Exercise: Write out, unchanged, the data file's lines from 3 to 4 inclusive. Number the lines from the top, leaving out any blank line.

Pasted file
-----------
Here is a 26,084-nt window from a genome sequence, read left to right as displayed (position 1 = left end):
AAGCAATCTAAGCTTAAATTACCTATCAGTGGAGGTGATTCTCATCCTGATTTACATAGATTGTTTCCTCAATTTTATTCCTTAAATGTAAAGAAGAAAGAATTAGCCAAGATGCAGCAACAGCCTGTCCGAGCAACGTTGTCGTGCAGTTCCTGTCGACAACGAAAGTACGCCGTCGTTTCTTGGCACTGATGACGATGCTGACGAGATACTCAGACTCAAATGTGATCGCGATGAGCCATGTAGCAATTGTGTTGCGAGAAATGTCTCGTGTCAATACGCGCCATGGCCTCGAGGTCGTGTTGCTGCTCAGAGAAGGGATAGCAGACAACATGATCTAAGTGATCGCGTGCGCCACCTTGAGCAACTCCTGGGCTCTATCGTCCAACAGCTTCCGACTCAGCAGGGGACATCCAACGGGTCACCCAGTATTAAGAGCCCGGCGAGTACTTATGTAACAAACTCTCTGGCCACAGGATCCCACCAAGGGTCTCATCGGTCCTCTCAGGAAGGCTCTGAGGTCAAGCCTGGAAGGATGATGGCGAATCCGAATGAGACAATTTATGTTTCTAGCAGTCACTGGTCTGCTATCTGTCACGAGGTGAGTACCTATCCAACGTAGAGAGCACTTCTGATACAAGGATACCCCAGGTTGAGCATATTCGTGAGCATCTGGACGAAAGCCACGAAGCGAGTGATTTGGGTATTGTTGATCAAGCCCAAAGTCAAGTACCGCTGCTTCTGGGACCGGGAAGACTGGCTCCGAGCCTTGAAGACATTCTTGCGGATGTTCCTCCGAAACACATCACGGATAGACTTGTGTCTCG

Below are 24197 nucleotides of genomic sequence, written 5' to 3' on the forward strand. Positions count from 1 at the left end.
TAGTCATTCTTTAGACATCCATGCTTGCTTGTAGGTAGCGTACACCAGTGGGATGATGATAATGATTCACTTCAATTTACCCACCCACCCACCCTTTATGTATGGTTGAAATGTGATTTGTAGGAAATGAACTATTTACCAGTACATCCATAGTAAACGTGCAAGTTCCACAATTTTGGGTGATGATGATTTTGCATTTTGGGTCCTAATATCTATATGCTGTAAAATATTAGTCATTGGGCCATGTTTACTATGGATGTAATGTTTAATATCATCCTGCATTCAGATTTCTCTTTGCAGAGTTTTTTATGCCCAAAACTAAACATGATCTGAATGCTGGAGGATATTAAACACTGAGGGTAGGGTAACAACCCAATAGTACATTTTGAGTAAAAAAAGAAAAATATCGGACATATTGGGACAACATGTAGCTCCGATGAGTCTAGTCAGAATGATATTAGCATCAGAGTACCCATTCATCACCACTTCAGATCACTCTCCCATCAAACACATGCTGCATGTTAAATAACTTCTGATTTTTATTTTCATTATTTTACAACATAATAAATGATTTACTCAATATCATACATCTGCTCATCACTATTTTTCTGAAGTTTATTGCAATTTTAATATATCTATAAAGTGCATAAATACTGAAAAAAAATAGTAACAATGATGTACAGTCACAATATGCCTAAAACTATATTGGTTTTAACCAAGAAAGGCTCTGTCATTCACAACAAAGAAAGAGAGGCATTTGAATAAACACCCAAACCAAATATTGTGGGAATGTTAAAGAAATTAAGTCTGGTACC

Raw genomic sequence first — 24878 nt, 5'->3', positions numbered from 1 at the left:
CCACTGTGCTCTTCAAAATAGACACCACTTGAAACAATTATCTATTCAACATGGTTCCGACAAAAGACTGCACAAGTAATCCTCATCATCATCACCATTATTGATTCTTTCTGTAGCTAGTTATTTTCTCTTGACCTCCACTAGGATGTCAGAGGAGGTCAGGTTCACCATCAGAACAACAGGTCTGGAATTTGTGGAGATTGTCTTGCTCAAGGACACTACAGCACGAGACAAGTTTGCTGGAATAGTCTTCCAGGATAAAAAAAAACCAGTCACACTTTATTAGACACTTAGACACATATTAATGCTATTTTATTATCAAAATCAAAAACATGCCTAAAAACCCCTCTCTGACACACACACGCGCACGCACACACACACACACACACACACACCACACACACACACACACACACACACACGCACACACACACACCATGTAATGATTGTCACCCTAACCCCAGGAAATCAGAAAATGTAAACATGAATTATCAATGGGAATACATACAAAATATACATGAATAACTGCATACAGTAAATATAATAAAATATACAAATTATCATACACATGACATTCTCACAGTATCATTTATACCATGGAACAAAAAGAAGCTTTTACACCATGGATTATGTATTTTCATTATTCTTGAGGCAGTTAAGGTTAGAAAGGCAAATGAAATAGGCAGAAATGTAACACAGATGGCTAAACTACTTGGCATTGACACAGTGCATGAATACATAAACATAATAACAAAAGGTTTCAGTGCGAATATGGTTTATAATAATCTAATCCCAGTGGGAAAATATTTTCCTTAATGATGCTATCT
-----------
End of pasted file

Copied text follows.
Below are 24197 nucleotides of genomic sequence, written 5' to 3' on the forward strand. Positions count from 1 at the left end.
TAGTCATTCTTTAGACATCCATGCTTGCTTGTAGGTAGCGTACACCAGTGGGATGATGATAATGATTCACTTCAATTTACCCACCCACCCACCCTTTATGTATGGTTGAAATGTGATTTGTAGGAAATGAACTATTTACCAGTACATCCATAGTAAACGTGCAAGTTCCACAATTTTGGGTGATGATGATTTTGCATTTTGGGTCCTAATATCTATATGCTGTAAAATATTAGTCATTGGGCCATGTTTACTATGGATGTAATGTTTAATATCATCCTGCATTCAGATTTCTCTTTGCAGAGTTTTTTATGCCCAAAACTAAACATGATCTGAATGCTGGAGGATATTAAACACTGAGGGTAGGGTAACAACCCAATAGTACATTTTGAGTAAAAAAAGAAAAATATCGGACATATTGGGACAACATGTAGCTCCGATGAGTCTAGTCAGAATGATATTAGCATCAGAGTACCCATTCATCACCACTTCAGATCACTCTCCCATCAAACACATGCTGCATGTTAAATAACTTCTGATTTTTATTTTCATTATTTTACAACATAATAAATGATTTACTCAATATCATACATCTGCTCATCACTATTTTTCTGAAGTTTATTGCAATTTTAATATATCTATAAAGTGCATAAATACTGAAAAAAAATAGTAACAATGATGTACAGTCACAATATGCCTAAAACTATATTGGTTTTAACCAAGAAAGGCTCTGTCATTCACAACAAAGAAAGAGAGGCATTTGAATAAACACCCAAACCAAATATTGTGGGAATGTTAAAGAAATTAAGTCTGGTACC